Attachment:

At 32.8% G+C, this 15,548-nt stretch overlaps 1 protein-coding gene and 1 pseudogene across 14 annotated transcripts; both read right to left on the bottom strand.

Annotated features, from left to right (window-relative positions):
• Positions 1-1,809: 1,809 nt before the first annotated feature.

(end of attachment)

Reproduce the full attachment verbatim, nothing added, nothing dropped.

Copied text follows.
At 32.8% G+C, this 15,548-nt stretch overlaps 1 protein-coding gene and 1 pseudogene across 14 annotated transcripts; both read right to left on the bottom strand.

Annotated features, from left to right (window-relative positions):
• Positions 1-1,809: 1,809 nt before the first annotated feature.